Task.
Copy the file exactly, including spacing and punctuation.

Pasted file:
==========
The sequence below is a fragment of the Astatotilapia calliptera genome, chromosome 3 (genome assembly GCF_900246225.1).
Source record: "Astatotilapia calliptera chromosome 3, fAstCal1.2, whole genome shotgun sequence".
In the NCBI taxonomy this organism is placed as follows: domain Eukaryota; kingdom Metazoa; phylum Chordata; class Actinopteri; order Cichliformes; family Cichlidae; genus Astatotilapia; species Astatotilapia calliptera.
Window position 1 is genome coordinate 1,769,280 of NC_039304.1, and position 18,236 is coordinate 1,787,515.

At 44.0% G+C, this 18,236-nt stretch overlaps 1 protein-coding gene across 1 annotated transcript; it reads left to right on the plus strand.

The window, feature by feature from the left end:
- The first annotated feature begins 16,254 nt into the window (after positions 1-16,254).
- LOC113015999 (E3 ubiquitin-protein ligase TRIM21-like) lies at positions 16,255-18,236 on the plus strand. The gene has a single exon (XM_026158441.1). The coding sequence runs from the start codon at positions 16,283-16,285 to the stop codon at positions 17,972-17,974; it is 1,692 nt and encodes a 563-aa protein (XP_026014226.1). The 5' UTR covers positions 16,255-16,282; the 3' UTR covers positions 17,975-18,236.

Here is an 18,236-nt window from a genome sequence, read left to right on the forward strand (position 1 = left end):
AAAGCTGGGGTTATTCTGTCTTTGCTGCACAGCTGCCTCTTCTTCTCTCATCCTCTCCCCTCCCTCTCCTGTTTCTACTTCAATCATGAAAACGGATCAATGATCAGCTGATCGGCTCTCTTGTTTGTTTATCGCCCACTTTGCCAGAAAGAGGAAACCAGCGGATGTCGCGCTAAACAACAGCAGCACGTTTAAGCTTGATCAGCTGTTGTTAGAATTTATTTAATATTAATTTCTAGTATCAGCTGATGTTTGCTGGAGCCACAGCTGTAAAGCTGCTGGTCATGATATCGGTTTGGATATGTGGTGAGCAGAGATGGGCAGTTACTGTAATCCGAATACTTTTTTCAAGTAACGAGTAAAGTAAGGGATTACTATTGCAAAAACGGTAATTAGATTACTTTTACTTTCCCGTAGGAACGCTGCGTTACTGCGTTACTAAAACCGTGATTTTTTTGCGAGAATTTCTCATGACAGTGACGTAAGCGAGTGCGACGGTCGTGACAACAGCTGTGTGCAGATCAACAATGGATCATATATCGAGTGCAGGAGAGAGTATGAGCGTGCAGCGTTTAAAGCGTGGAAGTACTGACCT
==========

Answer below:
The sequence below is a fragment of the Astatotilapia calliptera genome, chromosome 3 (genome assembly GCF_900246225.1).
Source record: "Astatotilapia calliptera chromosome 3, fAstCal1.2, whole genome shotgun sequence".
In the NCBI taxonomy this organism is placed as follows: domain Eukaryota; kingdom Metazoa; phylum Chordata; class Actinopteri; order Cichliformes; family Cichlidae; genus Astatotilapia; species Astatotilapia calliptera.
Window position 1 is genome coordinate 1,769,280 of NC_039304.1, and position 18,236 is coordinate 1,787,515.

At 44.0% G+C, this 18,236-nt stretch overlaps 1 protein-coding gene across 1 annotated transcript; it reads left to right on the plus strand.

The window, feature by feature from the left end:
- The first annotated feature begins 16,254 nt into the window (after positions 1-16,254).
- LOC113015999 (E3 ubiquitin-protein ligase TRIM21-like) lies at positions 16,255-18,236 on the plus strand. The gene has a single exon (XM_026158441.1). The coding sequence runs from the start codon at positions 16,283-16,285 to the stop codon at positions 17,972-17,974; it is 1,692 nt and encodes a 563-aa protein (XP_026014226.1). The 5' UTR covers positions 16,255-16,282; the 3' UTR covers positions 17,975-18,236.

Here is an 18,236-nt window from a genome sequence, read left to right on the forward strand (position 1 = left end):
AAAGCTGGGGTTATTCTGTCTTTGCTGCACAGCTGCCTCTTCTTCTCTCATCCTCTCCCCTCCCTCTCCTGTTTCTACTTCAATCATGAAAACGGATCAATGATCAGCTGATCGGCTCTCTTGTTTGTTTATCGCCCACTTTGCCAGAAAGAGGAAACCAGCGGATGTCGCGCTAAACAACAGCAGCACGTTTAAGCTTGATCAGCTGTTGTTAGAATTTATTTAATATTAATTTCTAGTATCAGCTGATGTTTGCTGGAGCCACAGCTGTAAAGCTGCTGGTCATGATATCGGTTTGGATATGTGGTGAGCAGAGATGGGCAGTTACTGTAATCCGAATACTTTTTTCAAGTAACGAGTAAAGTAAGGGATTACTATTGCAAAAACGGTAATTAGATTACTTTTACTTTCCCGTAGGAACGCTGCGTTACTGCGTTACTAAAACCGTGATTTTTTTGCGAGAATTTCTCATGACAGTGACGTAAGCGAGTGCGACGGTCGTGACAACAGCTGTGTGCAGATCAACAATGGATCATATATCGAGTGCAGGAGAGAGTATGAGCGTGCAGCGTTTAAAGCGTGGAAGTACTGACCT